They explore the unique mindsets of Muslim criminals in Denmark, an exploration of the violence prescribed in Islamic texts, immigration policies, and Islamic reform, among other topics.
He deals not so much to do with theology as with the cultural upbringing and psychology of many Muslims - though these things, as in all cultures, are based on one's religious worldview. In passing it is mentioned that the more educated a Muslim person is the more likely they may be to get involved in "extremism", violence or terrorism.
This is an hour long but delivers a clarifying perspective from an experienced health professional - and from a non-religious viewpoint. The interviewer also brings an useful perspective as a secular Jew raised in the Middle East.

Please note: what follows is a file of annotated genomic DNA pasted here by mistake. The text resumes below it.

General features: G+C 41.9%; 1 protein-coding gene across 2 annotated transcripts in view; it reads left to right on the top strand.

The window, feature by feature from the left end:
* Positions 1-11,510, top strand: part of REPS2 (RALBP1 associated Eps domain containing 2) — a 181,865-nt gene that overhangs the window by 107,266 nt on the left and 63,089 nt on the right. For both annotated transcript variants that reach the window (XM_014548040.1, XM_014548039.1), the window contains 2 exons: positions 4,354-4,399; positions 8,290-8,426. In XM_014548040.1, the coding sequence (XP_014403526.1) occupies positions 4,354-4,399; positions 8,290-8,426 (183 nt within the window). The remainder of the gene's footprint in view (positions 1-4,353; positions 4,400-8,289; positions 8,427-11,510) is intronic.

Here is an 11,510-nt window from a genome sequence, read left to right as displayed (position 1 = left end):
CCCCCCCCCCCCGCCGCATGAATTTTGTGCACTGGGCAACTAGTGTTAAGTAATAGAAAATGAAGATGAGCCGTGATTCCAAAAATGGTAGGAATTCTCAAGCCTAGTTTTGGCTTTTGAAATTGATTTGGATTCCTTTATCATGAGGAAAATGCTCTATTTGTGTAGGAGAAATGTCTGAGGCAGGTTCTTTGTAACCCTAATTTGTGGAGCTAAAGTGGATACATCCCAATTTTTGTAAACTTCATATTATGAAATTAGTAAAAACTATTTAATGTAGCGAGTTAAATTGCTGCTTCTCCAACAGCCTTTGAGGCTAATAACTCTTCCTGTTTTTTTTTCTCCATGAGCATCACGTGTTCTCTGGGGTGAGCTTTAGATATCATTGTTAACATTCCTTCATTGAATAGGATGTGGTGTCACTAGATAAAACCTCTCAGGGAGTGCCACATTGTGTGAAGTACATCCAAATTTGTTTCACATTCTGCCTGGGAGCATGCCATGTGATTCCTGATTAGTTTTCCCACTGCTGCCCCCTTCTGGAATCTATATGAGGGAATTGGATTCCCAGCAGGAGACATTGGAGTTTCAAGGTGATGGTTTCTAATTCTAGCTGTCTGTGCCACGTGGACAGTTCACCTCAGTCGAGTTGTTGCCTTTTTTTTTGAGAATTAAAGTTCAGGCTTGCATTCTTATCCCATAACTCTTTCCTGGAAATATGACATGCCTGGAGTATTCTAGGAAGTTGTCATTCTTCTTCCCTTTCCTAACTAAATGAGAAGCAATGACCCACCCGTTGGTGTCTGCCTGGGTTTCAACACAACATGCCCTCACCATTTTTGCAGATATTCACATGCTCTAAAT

The interview highlights the current emphasis in Western culture towards victim identity and the tendency to not take responsibility for one's own actions and future. Therefore there really is an uncomfortable dovetailing of Islamic background cultural emphases and Western cultural weaknesses which is unfolding before our eyes as nothing other than a capitulation - much of what we consider tolerance and being reasonable is interpreted as mere weakness by an incoming culture with very different priorities.
Dr Bill Warner's book that is recommended is available here.